‘Abundance of caution’ led to closing of Catholic schools in diocese March 16-20

Maureen Bentley, principal at St. Thomas the Apostle School in Peoria Heights, discusses an art project with two members of the kindergarten class in this Catholic Post file photo. The Office of Catholic Schools of the Diocese of Peoria has directed its 42 elementary and secondary schools to close March 16-20 because of coronavirus concerns. (The Catholic Post/Jennifer Willems)

Citing an “abundance of caution” after the World Health Organization termed the COVID-19 coronavirus a pandemic on March 11, the Office of Catholic Schools of the Diocese of Peoria has directed its 42 elementary and secondary schools to close March 16-20.

The directives were sent to the principals, school pastors and chaplains March 12 after consultation with the Office of the Bishop, and were expected to be shared widely with parents and school communities. (See related letter from Bishop Jenky on the temporary suspension of Mass obligation and other topics here.)

They call for school buildings to be cleaned and disinfected according to Catholic Mutual guidelines while the students are absent. Principals and teachers will report to school, however, to review their e-learning plans on Monday and Tuesday, and have a trial day with students on Wednesday.

Dr. Sharon Weiss

The teachers and principals will use Thursday and Friday to evaluate what happened and make adjustments.

In order to be prepared for the online learning day, students must take their books home on Friday, March 13. More information will be provided by each school.

The directives said these days will be counted as student attendance days and will not need to be made up.

E-learning plans were optional for this academic year but are required for next year, said Dr. Sharon Weiss, superintendent of Catholic schools for the Diocese of Peoria. These plans were to be on file with the Office of Catholic Schools by March 15.

Weiss said Bishop Daniel R. Jenky, CSC, started talking about preparedness earlier this month and asked what the schools had in place, should there be a need to suspend in-class instruction.

When colleges started to do just that, he called her and said, “We need to ramp this up.”

“From a superintendent’s view, I think the best thing I can give to school leadership and to our pastors is a plan. They like it to come from us so they can share it with their families,” Weiss said. “So we’re serving as a resource.”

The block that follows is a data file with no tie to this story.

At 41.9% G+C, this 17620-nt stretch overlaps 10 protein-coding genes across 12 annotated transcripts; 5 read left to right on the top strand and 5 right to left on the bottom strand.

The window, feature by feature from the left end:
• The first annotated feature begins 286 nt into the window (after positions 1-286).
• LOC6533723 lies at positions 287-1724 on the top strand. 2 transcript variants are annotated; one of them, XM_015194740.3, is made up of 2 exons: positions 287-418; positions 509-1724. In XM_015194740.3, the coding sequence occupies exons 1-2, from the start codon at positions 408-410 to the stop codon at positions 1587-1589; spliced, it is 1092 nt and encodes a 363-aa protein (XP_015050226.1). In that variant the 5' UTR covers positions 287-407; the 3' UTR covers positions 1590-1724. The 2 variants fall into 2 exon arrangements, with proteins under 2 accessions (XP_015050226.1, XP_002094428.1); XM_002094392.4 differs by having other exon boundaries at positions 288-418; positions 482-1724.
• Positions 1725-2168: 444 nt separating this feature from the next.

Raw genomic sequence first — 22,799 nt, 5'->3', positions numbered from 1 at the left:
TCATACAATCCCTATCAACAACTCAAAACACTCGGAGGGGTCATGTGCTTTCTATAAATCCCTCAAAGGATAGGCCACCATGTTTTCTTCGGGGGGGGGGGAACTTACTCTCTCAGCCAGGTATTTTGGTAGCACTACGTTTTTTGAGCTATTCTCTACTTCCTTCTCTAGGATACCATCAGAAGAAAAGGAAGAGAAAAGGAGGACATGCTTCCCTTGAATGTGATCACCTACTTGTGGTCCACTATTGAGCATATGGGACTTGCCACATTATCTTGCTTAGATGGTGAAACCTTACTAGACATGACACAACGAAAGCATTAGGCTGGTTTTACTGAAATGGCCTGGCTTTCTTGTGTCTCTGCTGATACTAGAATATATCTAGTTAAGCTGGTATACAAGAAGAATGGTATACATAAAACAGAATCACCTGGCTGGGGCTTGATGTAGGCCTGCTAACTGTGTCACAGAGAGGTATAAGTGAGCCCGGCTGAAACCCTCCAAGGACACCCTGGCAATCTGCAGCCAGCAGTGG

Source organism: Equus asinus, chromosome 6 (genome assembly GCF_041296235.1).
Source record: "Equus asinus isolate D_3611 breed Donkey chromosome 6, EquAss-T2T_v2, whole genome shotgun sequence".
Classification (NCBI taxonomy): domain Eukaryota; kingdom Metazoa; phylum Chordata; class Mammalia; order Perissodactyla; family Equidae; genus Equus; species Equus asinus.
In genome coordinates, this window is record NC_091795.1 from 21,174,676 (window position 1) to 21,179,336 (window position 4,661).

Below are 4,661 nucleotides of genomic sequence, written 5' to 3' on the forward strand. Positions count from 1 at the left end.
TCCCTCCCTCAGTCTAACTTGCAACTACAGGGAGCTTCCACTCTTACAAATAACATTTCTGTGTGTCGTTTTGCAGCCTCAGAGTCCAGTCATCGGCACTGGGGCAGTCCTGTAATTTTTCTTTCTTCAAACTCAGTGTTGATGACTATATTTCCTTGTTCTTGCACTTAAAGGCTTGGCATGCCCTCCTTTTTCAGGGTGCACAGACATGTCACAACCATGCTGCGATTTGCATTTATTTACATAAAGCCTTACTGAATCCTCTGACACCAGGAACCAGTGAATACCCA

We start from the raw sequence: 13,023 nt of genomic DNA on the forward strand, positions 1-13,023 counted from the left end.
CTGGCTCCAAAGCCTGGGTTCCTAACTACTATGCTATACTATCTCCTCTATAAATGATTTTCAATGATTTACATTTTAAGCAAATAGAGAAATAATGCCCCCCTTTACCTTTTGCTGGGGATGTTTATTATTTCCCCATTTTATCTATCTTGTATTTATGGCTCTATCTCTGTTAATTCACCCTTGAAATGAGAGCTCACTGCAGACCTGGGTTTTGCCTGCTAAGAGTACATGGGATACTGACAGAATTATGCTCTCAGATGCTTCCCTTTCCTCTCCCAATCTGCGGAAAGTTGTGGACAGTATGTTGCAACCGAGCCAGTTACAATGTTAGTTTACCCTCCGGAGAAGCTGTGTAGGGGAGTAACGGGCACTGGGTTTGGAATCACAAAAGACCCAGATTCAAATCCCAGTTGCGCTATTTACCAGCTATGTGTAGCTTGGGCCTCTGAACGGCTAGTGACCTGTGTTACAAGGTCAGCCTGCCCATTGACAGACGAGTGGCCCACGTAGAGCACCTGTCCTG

SPORTS, TRAVEL ADDRESSED

At a time when March Madness is at its peak, the March 12 directives also cover school sports.

“Per guidance received today from the IHSA, scheduled athletic and extracurricular events (music, speech, etc.) will be limited to players, coaches, immediate family members, and referees only. Other spectators will not be allowed to attend until further notice,” according to the document.

The directives add that athletic teams may continue to practice as usual, but with coaches and players only. These will be restricted to the gymnasium.

Many schools will be on spring break next week. Families traveling outside the country will not be allowed to return to school until they have completed a 14-day quarantine. Those traveling within the United States are asked to be aware of instructions regarding the coronavirus at their destination and to follow that guidance.

In addition, the Office of Catholic Schools is advising that field trips be reduced to a minimum or canceled, if possible.

“Usually the field trip venues involve places where many people gather,” the directives note. “It may be best to err on the side of caution at this point.”

CONTINUE SAFEGUARDS

Advice given by health care professionals in other situations applies here, too:

  • Students with health concerns or compromised immune systems should stay home;
  • Continue to wash hands frequently;
  • Don’t touch your face or shake hands;, and
  • Send children home when they have a fever.

“This entire health situation with COVID-19 coronavirus has been changing rapidly day to day,” the directives said. “The Office of Catholic Schools, as directed by the Office of the Bishop, will continue to monitor and share information with our school leadership as decisions are made and health updates received.”

In the meantime, Weiss told The Catholic Post the plan is a good one.

“We know what we’re doing now and it will serve us well,” she said.

EDITOR’S NOTE: For the complete text of the directives issued by the Office of Catholic Schools, look for updates at cdop.org.

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